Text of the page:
Aine MacAodha is a poet and keen photographer from Omagh in County Tyrone. She has three volumes of poetry published; her latest collection ‘Landscape of Self’ was published in 2014 by Lapwing Press.
Tess Maginess was born on the Tyrone-Armagh border, in the townland of Annaghbeg. She is a Senior Lecturer in Education in the School of Education, Queen’s University Belfast, where much of her work is with older learners. She has published on literature, education and mental health and has published one collection of poetry, Vivarium [Lagan Press, Belfast, 1997] and has had a number of poems published, for example: in The Yellow Nib,and in The Art of Poetic Inquiry.
Natasha Martin Living and working in Co. Fermanagh, Natasha Martin writes from the heart. She likes to appeal to a wide audience and includes humorous anecdotes in her stories and poignant emotion in her poetry. She has had both her fiction and non-fiction writing published and was a founding member of MoPoSoGs [Monaghan Poets & Songwriters Group] before joining Fermanagh Writers in the Summer of 2013.
Paula Matthews is a poet, playwright and editor from County Down. She is Creative Director of Marginal Theatre and is developing her creative practice via an Arts Council SIAP award. Paula edits The Launchpad children’s literary journal and writes children’s stories regularly for Newtownabbey InTouch Magazine. Paula is passionate about bringing voices from the margins to the centre and is currently developing a play about women struggling to sound their own voices.
Eibhlinn McAleer is an emerging writer from Belfast. She has a special interest in flash fiction but is working on a play and her first novel at present.
Orla McAlinden is a Pushcart Prize nominee, Eludia award-winner and the winner of the BGE Irish Book Awards short story of the year. Her award-winning debut collection, The Accidental Wife [Sowilo Press], depicts the complications and contradictions of living in contested territory, through the daily lives of the extended McCann family. The Accidental Wife has been chosen by Libraries Northern Ireland as the inaugural title for The Armagh Big Read in March 2017 and is widely available to borrow through Libraries NI.
Bronagh McAtasney curates her 1981 diary online using the Twitter account @NrnIrnGirl1981. She was awarded an Arts Council ACES award in 2014 to develop her writing and explore the untold narratives of The Troubles, especially of women and in areas beyond Belfast. Currently, she is working with the 1981 Hunger Strike Symposium on two articles. She has also given talks to international and local schools, at various events and had articles on the diary on radio and in newspapers. You can visit her website here.
Roisin McAuley grew up in Cookstown, went to Queen’s University, joined the BBC and began a reporting career that took her around the world. When she stopped reporting fact, she began writing fiction. She is currently writing her sixth novel. And she has returned to BBC Northern Ireland where her career began, and where she now presents the Radio Ulster programme, Sunday Sequence.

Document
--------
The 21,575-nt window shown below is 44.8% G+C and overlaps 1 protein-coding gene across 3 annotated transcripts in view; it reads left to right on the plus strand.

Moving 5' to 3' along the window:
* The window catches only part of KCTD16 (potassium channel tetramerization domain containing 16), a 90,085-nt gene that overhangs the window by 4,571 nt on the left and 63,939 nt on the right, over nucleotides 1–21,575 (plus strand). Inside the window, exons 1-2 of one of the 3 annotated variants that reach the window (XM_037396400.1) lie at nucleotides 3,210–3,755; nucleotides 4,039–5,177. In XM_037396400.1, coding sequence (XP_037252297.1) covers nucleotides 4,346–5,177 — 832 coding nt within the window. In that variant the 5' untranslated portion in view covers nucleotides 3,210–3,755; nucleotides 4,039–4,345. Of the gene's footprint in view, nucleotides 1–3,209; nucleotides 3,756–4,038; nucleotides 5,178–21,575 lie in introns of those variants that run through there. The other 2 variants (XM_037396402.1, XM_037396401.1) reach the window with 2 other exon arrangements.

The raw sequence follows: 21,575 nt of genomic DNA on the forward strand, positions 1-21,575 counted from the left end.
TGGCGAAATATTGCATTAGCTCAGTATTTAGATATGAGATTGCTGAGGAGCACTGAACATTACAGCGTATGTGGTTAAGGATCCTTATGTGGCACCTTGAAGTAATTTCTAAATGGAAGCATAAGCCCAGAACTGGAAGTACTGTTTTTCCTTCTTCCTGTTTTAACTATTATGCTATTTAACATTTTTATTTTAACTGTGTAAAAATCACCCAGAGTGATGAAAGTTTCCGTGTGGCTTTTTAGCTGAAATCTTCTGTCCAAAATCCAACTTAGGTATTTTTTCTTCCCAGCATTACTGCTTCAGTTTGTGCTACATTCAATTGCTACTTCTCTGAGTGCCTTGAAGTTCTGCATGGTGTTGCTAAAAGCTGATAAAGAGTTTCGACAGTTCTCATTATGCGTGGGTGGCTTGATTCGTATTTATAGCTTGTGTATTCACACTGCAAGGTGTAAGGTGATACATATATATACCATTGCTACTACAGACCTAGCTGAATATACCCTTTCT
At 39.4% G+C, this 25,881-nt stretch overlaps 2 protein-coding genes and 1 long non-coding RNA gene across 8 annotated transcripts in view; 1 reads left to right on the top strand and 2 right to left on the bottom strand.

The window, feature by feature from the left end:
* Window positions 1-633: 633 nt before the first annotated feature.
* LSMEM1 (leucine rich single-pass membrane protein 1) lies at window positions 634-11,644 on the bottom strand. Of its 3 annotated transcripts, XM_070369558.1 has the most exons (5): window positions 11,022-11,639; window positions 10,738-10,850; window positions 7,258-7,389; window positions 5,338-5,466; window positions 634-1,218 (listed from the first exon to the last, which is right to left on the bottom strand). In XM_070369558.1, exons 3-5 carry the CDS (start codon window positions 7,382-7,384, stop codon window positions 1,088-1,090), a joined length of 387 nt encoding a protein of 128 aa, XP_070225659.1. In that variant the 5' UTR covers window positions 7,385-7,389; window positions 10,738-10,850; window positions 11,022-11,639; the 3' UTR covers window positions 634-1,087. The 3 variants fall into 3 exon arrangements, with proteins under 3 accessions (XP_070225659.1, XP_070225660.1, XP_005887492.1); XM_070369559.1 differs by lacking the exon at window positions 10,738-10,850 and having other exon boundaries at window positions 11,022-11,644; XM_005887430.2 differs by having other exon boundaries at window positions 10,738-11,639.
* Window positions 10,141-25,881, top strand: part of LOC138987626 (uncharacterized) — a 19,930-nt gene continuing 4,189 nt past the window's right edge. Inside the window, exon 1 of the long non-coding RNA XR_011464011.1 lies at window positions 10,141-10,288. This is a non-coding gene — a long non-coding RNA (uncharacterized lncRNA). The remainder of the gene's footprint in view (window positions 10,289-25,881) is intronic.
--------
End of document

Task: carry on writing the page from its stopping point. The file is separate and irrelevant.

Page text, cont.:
Doreen McBride is a storyteller with an international reputation, having shared her tales throughout the British Isles, America, Canada and New Zealand. At present she is concentrating on the written word by collecting folk tales. The History Press published her collection of ‘Louth Folk Tales’ in April 2015, ‘Fermanagh Folk Tales’ in November 2015 and she is currently collecting ‘Tyrone Folk Tales’, which The History Press have scheduled for publication in December 2016.
Felicity McCall has been a full time writer for 15 years, after a 20 year BBC career as a journalist. Her publishing credits include 20 titles spanning fiction, non-fiction, young adult, graphic novels and anthologies for publishing houses including Penguin, Little Island, Guildhall Press and Blackstaff. A co- founder and director of several theatre companies, she has had 12 plays professionally staged, and received 4 screenplay credits. Awards include the Tyrone Guthrie for stage and screenplay, six Arts Council individual awards, two Meyer Whitworth nominations and Irish theatre awards for best overall play production and best female actor. Felicity is Cathaoirleach of the Irish Executive of the National Union of Journalists and a lobbyist for miscarriages of justice.
Karen McCartney Writing is Karen McCartney’s passion in life but to earn a living she takes short-term contracts teaching academic writing. Over the years she’s worked as a freelance journalist for a Spanish newspaper and for several journals reporting on political developments in Northern Ireland. She’s also worked as a travel writer and a translator and won prizes [London Telegraph and Irish Independent] for her travel articles. Her book, Living Inside the Revolution: An Irish woman in Cuba, is self-published.
Chelley McClear is a poet and storyteller. She has performed all over the world, both individually and as member of the performance group ‘Scream Blue Murmur’. A current recipient of the Arts Council Artists Career Enhancement Scheme Award, Chelley also manages the Literature and Verbal Arts projects at the Community Arts Partnership and has edited more than twenty anthologies of local poetry.
Freya McClements is a writer and journalist based in Derry. Her first collection of short stories, The Dangerous Edge of Things, was published in 2012 with the support of the Arts Council of Northern Ireland, and her debut novel, The Living and the Dead, is due for publication in 2017. She is also a producer and documentary-maker with BBC Radio 4 and BBC Radio Foyle/Ulster and a literary reviewer and feature writer for the Irish Times. Freya also provides creative writing facilitation, editing, event management and PR & marketing services for the arts sector as one of the Literary Ladies.